More on Bankrate and MSN Money:
You obviously don't know the North Dakota system very well. Did you know that each township owns a section of land. The purpose of each of these sections is to provide income to fund the school districts of that township.
As a Florida resident, I can tell you that as property values rise, local gov't create ways to spend the money collected by property taxes. When those values drop, they will have to scramble to find ways to do without the money they never really needed in the first place.
I've seen it first hand in the housing bubble.
North Dakota is one of the few states with a currently sound fiscal footing. I think we should let them take care of themselves.
Real estate tax is the most unfair tax of all, people work to build a home and business, and are taxed for doing it.
Real tax's largest portion supports schools, and we allow illegial aileans in the country by the millions and get an education, then after that they go home and hate us, and we send them billions more to try to buy their friendship. How stupid can we be??????????
A flat income tax is fair to all. no loopholes!!!!!!!!!!!
As a home owner I feel like a hostage that if I don't pay taxes on it they will take it....Mayby what they should do is up the state tax to pay for schools.. Everyone that works will pay for schools not just the home owner.The system is so unfair but then again Politicans don't give a dam for you..As long as they get their high retirement pensions which is three time the national average.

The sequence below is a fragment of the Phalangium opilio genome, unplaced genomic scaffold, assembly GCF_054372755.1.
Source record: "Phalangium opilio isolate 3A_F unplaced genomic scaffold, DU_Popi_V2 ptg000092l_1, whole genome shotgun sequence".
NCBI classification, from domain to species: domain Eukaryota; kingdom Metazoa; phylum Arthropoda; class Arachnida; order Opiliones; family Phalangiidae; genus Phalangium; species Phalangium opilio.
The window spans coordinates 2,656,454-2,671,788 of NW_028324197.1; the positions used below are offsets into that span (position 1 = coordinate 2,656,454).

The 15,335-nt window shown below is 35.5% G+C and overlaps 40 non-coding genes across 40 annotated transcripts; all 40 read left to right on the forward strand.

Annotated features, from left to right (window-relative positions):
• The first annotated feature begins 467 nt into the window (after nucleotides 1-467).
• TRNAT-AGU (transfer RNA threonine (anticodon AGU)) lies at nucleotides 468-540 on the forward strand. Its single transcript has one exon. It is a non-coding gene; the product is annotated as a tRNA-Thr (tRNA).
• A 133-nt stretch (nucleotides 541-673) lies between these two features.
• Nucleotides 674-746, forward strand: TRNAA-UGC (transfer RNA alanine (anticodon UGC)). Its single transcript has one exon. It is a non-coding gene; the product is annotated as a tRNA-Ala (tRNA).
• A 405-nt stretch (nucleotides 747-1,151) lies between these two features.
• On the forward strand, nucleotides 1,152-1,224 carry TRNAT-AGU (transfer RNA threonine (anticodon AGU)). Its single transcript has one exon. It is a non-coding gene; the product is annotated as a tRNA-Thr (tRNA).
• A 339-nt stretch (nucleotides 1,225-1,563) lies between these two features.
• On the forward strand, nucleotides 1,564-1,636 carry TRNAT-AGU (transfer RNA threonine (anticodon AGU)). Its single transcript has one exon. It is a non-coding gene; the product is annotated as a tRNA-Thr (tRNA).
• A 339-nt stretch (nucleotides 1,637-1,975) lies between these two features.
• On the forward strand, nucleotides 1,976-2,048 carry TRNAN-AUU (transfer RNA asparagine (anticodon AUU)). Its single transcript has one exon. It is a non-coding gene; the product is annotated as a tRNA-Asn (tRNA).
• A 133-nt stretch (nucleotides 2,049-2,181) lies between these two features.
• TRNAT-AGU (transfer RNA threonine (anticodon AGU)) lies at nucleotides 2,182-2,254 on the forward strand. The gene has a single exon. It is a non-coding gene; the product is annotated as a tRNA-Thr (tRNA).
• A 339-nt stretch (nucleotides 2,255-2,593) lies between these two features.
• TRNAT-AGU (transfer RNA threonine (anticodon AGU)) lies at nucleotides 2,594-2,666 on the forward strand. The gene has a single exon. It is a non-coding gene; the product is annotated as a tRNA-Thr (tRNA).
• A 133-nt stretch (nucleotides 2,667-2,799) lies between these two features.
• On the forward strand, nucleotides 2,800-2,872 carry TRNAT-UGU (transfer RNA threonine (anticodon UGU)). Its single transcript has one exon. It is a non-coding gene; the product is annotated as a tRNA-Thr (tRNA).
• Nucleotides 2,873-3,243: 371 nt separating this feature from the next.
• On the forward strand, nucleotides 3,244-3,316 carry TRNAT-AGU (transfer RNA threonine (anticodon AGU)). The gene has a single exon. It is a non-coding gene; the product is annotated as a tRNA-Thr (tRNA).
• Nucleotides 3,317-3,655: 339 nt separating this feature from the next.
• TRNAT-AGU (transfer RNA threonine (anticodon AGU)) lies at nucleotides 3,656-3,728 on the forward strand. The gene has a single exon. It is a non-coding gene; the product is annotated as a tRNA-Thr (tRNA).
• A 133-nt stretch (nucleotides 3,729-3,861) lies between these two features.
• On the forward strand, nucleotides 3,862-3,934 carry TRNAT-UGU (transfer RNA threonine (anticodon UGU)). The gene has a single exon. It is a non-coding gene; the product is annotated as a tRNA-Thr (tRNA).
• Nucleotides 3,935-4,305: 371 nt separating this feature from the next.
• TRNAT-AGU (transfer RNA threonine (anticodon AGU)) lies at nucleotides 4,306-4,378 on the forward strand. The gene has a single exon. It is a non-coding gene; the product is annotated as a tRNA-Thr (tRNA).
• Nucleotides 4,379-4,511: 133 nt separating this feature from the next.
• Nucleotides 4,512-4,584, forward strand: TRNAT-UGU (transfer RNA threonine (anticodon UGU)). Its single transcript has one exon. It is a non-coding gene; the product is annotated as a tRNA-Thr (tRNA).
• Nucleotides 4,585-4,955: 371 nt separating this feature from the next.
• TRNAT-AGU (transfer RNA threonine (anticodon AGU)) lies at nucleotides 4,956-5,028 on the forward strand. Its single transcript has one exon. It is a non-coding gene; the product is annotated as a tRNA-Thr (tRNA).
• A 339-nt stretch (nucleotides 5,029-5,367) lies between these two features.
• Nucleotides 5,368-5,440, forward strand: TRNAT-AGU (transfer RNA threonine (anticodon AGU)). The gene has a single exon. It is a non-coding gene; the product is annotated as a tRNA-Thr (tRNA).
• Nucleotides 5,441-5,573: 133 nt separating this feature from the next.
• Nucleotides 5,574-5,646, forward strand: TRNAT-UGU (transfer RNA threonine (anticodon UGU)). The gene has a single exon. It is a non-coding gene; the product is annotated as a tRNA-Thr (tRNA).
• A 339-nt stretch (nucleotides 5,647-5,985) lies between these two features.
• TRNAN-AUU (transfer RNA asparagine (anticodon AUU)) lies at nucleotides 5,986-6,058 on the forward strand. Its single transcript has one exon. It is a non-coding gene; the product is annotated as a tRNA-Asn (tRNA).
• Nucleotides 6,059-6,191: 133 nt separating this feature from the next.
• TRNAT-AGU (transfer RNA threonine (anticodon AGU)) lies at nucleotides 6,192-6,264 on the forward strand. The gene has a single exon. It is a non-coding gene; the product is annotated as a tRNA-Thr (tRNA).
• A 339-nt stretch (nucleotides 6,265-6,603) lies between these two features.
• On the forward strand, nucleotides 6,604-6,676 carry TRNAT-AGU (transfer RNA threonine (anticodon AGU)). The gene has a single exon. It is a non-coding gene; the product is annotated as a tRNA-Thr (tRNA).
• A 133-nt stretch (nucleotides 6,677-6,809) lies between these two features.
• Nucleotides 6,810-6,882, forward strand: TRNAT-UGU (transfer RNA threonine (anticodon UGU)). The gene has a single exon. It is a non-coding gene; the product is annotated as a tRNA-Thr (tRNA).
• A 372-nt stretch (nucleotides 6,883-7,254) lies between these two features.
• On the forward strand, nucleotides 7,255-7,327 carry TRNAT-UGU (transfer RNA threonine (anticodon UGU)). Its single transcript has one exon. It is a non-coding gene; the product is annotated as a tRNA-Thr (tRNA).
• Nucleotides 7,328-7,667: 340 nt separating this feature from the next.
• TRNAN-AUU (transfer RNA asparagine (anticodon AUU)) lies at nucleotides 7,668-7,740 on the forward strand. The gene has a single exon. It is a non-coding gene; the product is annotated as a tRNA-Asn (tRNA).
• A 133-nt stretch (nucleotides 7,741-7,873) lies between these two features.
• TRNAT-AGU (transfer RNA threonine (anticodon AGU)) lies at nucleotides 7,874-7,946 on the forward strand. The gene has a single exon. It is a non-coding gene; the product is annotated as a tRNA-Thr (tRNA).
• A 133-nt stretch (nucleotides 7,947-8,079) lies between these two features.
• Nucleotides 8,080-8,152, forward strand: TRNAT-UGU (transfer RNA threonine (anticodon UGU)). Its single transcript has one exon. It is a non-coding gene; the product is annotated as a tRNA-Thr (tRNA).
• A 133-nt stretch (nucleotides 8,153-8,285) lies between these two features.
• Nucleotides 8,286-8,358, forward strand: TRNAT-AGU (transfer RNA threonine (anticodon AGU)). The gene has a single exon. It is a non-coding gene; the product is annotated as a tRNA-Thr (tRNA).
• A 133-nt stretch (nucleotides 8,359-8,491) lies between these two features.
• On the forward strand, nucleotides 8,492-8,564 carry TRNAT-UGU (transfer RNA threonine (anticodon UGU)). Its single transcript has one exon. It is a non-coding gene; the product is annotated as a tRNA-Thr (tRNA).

Eliminating any tax is a good idea. Property taxes are unconstitutional since the constitution guarantees a man the right to own a house outright which the government cannot take away, and yet, if one defaults on property taxes, the government can claim that home.
Personal income taxes are also an add-on since the 1930s and should be eliminated. Let the corporations which get all the perks pay taxes on their corporate incomes. Then the CEOs can bring their hidden money from the foreign banks and put it back into American banks. Maybe bring jobs back too.
The only fair tax is the sales tax because it can be avoided by not buying or one can limit what one buys to only necessities.
I hope North Dakokta is successful in their attempt to restore balance to the overtaxed worker. Let the bleeding hearts kick in the share of the tax burden which the non-working dependents are not paying. Non-workers get the same benefits as tax payers. That is not fair. If we can't get people to support themselves, then we must remove the source of their free money. Eliminate welfare and aid to dependent children too. No democracy has the right to engage in charity. Let the charities support women who don't marry a working man before they have a baby. It's her responsibility to feed and educate that child, not mine.
WTG North Dakota!
The only good I could see would be forcing the state to equally apportion money to school districts. One of the inequities in education involves the differences between school districts in terms of funding due to ability to collect local revenue